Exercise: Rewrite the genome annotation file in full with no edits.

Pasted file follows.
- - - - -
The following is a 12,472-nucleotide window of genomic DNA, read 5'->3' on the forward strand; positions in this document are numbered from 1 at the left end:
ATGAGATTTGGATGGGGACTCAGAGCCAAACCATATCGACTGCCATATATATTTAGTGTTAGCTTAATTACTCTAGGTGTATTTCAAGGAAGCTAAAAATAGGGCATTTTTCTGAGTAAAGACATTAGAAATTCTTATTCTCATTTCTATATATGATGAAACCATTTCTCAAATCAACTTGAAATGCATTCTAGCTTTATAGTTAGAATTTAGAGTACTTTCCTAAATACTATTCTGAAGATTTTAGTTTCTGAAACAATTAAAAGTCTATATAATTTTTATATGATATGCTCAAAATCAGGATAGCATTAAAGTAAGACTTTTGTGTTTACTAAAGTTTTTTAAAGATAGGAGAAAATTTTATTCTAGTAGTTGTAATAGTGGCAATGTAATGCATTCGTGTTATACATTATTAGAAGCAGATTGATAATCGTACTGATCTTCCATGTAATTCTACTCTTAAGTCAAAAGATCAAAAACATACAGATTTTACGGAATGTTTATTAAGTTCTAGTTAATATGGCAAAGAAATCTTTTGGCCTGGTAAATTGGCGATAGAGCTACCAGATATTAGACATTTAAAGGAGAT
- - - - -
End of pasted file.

The following is a 12,472-nucleotide window of genomic DNA, read 5'->3' on the forward strand; positions in this document are numbered from 1 at the left end:
ATGAGATTTGGATGGGGACTCAGAGCCAAACCATATCGACTGCCATATATATTTAGTGTTAGCTTAATTACTCTAGGTGTATTTCAAGGAAGCTAAAAATAGGGCATTTTTCTGAGTAAAGACATTAGAAATTCTTATTCTCATTTCTATATATGATGAAACCATTTCTCAAATCAACTTGAAATGCATTCTAGCTTTATAGTTAGAATTTAGAGTACTTTCCTAAATACTATTCTGAAGATTTTAGTTTCTGAAACAATTAAAAGTCTATATAATTTTTATATGATATGCTCAAAATCAGGATAGCATTAAAGTAAGACTTTTGTGTTTACTAAAGTTTTTTAAAGATAGGAGAAAATTTTATTCTAGTAGTTGTAATAGTGGCAATGTAATGCATTCGTGTTATACATTATTAGAAGCAGATTGATAATCGTACTGATCTTCCATGTAATTCTACTCTTAAGTCAAAAGATCAAAAACATACAGATTTTACGGAATGTTTATTAAGTTCTAGTTAATATGGCAAAGAAATCTTTTGGCCTGGTAAATTGGCGATAGAGCTACCAGATATTAGACATTTAAAGGAGAT